Matthew 3:10 (b) This prophecy concerns the end of the nation of Israel. Titus came with his Roman army, conquered the country, and scattered the inhabitants. (See also  Luke 3:9).

 Matthew 13:6 (b) The hearers of GOD's Word had no convictions and no decision in the soul. They had an outward show of repentance and of faith, but the inner heart was unmoved. (See  Matthew 13:21; also  Mark 4:6;  Luke 8:13).

 Luke 3:9 (b) It probably expresses the Lord's will and desire for Christians to obliterate and to remove all those hidden evils in the life which would prevent fruit bearing.

 Luke 17:6 (b) The lesson learned from this type is that to the man of faith the cause or the causes of his troubles will be removed.

 Romans 11:16 (b) We must be basically right in our faith and in our thinking.

 Hebrews 12:15 (a) This represents hidden evil thoughts and desires, secret words of animosity and dislike coming from a bitter heart. As this grows in the church, it produces trouble among GOD's people.

 Judges 1:12 (b) Probably our Lord is reminding us of the fact that the enemies of GOD will be completely destroyed from off the earth as was Hitler and as was Judas.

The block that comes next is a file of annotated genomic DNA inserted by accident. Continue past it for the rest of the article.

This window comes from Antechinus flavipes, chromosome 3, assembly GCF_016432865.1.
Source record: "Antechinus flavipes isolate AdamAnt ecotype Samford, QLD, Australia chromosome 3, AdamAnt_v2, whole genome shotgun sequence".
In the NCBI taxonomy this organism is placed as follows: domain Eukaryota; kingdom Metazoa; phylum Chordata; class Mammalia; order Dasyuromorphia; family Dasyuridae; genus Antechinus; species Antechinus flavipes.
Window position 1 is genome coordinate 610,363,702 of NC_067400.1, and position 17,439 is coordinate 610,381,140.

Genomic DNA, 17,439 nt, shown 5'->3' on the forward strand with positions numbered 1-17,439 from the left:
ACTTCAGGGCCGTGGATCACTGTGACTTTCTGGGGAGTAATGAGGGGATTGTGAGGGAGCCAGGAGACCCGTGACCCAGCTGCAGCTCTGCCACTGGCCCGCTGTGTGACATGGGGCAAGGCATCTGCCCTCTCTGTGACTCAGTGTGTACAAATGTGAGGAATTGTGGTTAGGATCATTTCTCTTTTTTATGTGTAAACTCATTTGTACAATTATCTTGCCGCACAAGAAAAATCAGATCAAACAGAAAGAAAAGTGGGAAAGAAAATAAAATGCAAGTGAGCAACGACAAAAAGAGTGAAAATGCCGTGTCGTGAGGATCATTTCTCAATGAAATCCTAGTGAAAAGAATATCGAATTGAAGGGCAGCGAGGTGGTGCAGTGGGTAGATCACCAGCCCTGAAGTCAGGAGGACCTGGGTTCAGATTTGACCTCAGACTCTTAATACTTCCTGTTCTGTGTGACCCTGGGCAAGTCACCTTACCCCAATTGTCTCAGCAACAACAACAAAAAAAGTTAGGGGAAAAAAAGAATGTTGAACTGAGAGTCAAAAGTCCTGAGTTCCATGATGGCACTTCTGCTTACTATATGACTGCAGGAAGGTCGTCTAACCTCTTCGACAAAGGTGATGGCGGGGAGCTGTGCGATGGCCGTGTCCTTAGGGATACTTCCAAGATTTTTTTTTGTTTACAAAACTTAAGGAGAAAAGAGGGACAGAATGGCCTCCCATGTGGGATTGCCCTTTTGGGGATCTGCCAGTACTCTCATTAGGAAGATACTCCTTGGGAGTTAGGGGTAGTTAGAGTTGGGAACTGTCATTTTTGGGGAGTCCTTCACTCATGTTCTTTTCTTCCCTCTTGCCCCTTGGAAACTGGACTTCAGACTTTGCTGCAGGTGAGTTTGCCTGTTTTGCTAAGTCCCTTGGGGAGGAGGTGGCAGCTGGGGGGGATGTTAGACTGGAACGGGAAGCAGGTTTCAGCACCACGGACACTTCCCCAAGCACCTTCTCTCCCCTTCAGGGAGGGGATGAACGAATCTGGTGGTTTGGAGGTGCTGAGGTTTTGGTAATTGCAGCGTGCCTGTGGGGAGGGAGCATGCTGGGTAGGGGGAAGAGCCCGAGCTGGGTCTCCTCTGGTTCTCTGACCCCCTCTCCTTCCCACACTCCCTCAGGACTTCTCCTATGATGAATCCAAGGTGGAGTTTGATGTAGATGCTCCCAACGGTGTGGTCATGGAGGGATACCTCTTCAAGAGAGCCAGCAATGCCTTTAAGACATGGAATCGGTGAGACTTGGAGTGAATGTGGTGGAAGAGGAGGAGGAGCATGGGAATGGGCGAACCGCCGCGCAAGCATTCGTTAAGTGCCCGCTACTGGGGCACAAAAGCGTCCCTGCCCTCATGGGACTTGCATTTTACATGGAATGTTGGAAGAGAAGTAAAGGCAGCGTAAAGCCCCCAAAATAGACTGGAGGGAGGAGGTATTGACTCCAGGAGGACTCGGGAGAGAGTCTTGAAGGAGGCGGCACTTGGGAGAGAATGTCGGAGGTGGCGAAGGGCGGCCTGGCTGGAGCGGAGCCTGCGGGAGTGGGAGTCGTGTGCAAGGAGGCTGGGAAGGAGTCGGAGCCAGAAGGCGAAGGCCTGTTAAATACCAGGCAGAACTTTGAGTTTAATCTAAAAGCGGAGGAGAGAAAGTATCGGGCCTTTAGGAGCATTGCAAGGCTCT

Revelation 5:5 (a) The Scripture plainly teaches that the Lord JESUS lived before David, and in His human form descended from David.

 Revelation 22:16 (a) CHRIST is the root which existed before David, David came from CHRIST as Jesse came from CHRIST. They were both products of the work and plan of the Lord JESUS. He lived before they existed.

Webster's Dictionary [2]

(1): ( n.) The descending, and commonly branching, axis of a plant, increasing in length by growth at its extremity only, not divided into joints, leafless and without buds, and having for its offices to fix the plant in the earth, to supply it with moisture and soluble matters, and sometimes to serve as a reservoir of nutriment for future growth. A true root, however, may never reach the ground, but may be attached to a wall, etc., as in the ivy, or may hang loosely in the air, as in some epiphytic orchids.

(2): ( n.) An edible or esculent root, especially of such plants as produce a single root, as the beet, carrot, etc.; as, the root crop.

(3): ( n.) The underground portion of a plant, whether a true root or a tuber, a bulb or rootstock, as in the potato, the onion, or the sweet flag.

(4): ( n.) A primitive form of speech; one of the earliest terms employed in language; a word from which other words are formed; a radix, or radical.

(5): ( n.) An ancestor or progenitor; and hence, an early race; a stem.

(6): ( v. i.) Hence, to seek for favor or advancement by low arts or groveling servility; to fawn servilely.

(7): ( n.) The cause or occasion by which anything is brought about; the source.

(8): ( n.) That factor of a quantity which when multiplied into itself will produce that quantity; thus, 3 is a root of 9, because 3 multiplied into itself produces 9; 3 is the cube root of 27.

(9): ( n.) The fundamental tone of any chord; the tone from whose harmonics, or overtones, a chord is composed.